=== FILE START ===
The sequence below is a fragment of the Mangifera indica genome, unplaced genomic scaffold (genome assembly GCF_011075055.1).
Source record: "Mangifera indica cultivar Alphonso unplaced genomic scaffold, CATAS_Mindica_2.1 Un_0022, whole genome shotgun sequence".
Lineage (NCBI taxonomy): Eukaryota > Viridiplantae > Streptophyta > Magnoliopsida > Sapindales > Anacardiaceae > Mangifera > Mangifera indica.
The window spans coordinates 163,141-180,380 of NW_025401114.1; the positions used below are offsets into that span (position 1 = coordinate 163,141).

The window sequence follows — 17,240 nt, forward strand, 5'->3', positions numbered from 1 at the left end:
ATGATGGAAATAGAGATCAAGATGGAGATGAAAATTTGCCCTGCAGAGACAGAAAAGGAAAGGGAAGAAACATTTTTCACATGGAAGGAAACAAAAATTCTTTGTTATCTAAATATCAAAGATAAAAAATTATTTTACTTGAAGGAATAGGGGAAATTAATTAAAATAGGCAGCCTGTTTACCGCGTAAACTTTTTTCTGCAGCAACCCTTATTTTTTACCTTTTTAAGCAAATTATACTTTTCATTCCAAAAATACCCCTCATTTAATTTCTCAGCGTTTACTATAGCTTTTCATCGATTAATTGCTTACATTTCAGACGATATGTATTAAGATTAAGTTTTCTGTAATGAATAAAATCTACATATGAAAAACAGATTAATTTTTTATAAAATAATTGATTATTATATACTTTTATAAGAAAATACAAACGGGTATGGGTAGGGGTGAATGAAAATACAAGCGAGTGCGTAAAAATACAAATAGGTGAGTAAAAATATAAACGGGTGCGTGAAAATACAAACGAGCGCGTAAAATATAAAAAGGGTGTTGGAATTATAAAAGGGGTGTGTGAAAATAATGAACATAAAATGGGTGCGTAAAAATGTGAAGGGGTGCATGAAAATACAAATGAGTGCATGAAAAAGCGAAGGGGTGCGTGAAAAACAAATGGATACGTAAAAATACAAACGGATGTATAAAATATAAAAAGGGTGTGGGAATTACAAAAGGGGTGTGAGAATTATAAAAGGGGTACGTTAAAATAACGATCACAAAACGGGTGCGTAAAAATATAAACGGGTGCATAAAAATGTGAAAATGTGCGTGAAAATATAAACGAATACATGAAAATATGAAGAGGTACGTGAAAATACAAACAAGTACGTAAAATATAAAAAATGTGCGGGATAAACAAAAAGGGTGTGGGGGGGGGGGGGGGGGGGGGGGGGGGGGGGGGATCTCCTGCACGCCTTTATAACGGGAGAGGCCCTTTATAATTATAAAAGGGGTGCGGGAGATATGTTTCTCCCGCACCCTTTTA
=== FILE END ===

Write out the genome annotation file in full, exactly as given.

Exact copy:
The sequence below is a fragment of the Mangifera indica genome, unplaced genomic scaffold (genome assembly GCF_011075055.1).
Source record: "Mangifera indica cultivar Alphonso unplaced genomic scaffold, CATAS_Mindica_2.1 Un_0022, whole genome shotgun sequence".
Lineage (NCBI taxonomy): Eukaryota > Viridiplantae > Streptophyta > Magnoliopsida > Sapindales > Anacardiaceae > Mangifera > Mangifera indica.
The window spans coordinates 163,141-180,380 of NW_025401114.1; the positions used below are offsets into that span (position 1 = coordinate 163,141).

The window sequence follows — 17,240 nt, forward strand, 5'->3', positions numbered from 1 at the left end:
ATGATGGAAATAGAGATCAAGATGGAGATGAAAATTTGCCCTGCAGAGACAGAAAAGGAAAGGGAAGAAACATTTTTCACATGGAAGGAAACAAAAATTCTTTGTTATCTAAATATCAAAGATAAAAAATTATTTTACTTGAAGGAATAGGGGAAATTAATTAAAATAGGCAGCCTGTTTACCGCGTAAACTTTTTTCTGCAGCAACCCTTATTTTTTACCTTTTTAAGCAAATTATACTTTTCATTCCAAAAATACCCCTCATTTAATTTCTCAGCGTTTACTATAGCTTTTCATCGATTAATTGCTTACATTTCAGACGATATGTATTAAGATTAAGTTTTCTGTAATGAATAAAATCTACATATGAAAAACAGATTAATTTTTTATAAAATAATTGATTATTATATACTTTTATAAGAAAATACAAACGGGTATGGGTAGGGGTGAATGAAAATACAAGCGAGTGCGTAAAAATACAAATAGGTGAGTAAAAATATAAACGGGTGCGTGAAAATACAAACGAGCGCGTAAAATATAAAAAGGGTGTTGGAATTATAAAAGGGGTGTGTGAAAATAATGAACATAAAATGGGTGCGTAAAAATGTGAAGGGGTGCATGAAAATACAAATGAGTGCATGAAAAAGCGAAGGGGTGCGTGAAAAACAAATGGATACGTAAAAATACAAACGGATGTATAAAATATAAAAAGGGTGTGGGAATTACAAAAGGGGTGTGAGAATTATAAAAGGGGTACGTTAAAATAACGATCACAAAACGGGTGCGTAAAAATATAAACGGGTGCATAAAAATGTGAAAATGTGCGTGAAAATATAAACGAATACATGAAAATATGAAGAGGTACGTGAAAATACAAACAAGTACGTAAAATATAAAAAATGTGCGGGATAAACAAAAAGGGTGTGGGGGGGGGGGGGGGGGGGGGGGGGGGGGGGGGATCTCCTGCACGCCTTTATAACGGGAGAGGCCCTTTATAATTATAAAAGGGGTGCGGGAGATATGTTTCTCCCGCACCCTTTTA